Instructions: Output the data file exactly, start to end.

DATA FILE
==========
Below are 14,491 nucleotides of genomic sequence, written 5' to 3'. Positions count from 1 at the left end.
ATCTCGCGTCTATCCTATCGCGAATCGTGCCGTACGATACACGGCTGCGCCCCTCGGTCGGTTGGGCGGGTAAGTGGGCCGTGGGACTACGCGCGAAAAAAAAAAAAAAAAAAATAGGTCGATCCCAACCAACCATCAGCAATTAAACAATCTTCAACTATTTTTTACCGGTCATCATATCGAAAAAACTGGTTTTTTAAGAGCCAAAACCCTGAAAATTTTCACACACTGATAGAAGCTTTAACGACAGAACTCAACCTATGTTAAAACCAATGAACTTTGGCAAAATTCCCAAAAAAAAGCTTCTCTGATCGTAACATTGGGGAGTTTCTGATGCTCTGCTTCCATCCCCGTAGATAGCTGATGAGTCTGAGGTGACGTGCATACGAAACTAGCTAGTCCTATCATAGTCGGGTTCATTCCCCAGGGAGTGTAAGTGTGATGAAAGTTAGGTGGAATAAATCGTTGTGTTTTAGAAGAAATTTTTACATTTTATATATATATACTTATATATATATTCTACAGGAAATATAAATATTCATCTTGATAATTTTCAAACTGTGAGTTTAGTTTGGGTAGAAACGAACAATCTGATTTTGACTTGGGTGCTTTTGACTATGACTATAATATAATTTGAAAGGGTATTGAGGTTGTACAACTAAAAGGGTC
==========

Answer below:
Below are 14,491 nucleotides of genomic sequence, written 5' to 3'. Positions count from 1 at the left end.
ATCTCGCGTCTATCCTATCGCGAATCGTGCCGTACGATACACGGCTGCGCCCCTCGGTCGGTTGGGCGGGTAAGTGGGCCGTGGGACTACGCGCGAAAAAAAAAAAAAAAAAAATAGGTCGATCCCAACCAACCATCAGCAATTAAACAATCTTCAACTATTTTTTACCGGTCATCATATCGAAAAAACTGGTTTTTTAAGAGCCAAAACCCTGAAAATTTTCACACACTGATAGAAGCTTTAACGACAGAACTCAACCTATGTTAAAACCAATGAACTTTGGCAAAATTCCCAAAAAAAAGCTTCTCTGATCGTAACATTGGGGAGTTTCTGATGCTCTGCTTCCATCCCCGTAGATAGCTGATGAGTCTGAGGTGACGTGCATACGAAACTAGCTAGTCCTATCATAGTCGGGTTCATTCCCCAGGGAGTGTAAGTGTGATGAAAGTTAGGTGGAATAAATCGTTGTGTTTTAGAAGAAATTTTTACATTTTATATATATATACTTATATATATATTCTACAGGAAATATAAATATTCATCTTGATAATTTTCAAACTGTGAGTTTAGTTTGGGTAGAAACGAACAATCTGATTTTGACTTGGGTGCTTTTGACTATGACTATAATATAATTTGAAAGGGTATTGAGGTTGTACAACTAAAAGGGTC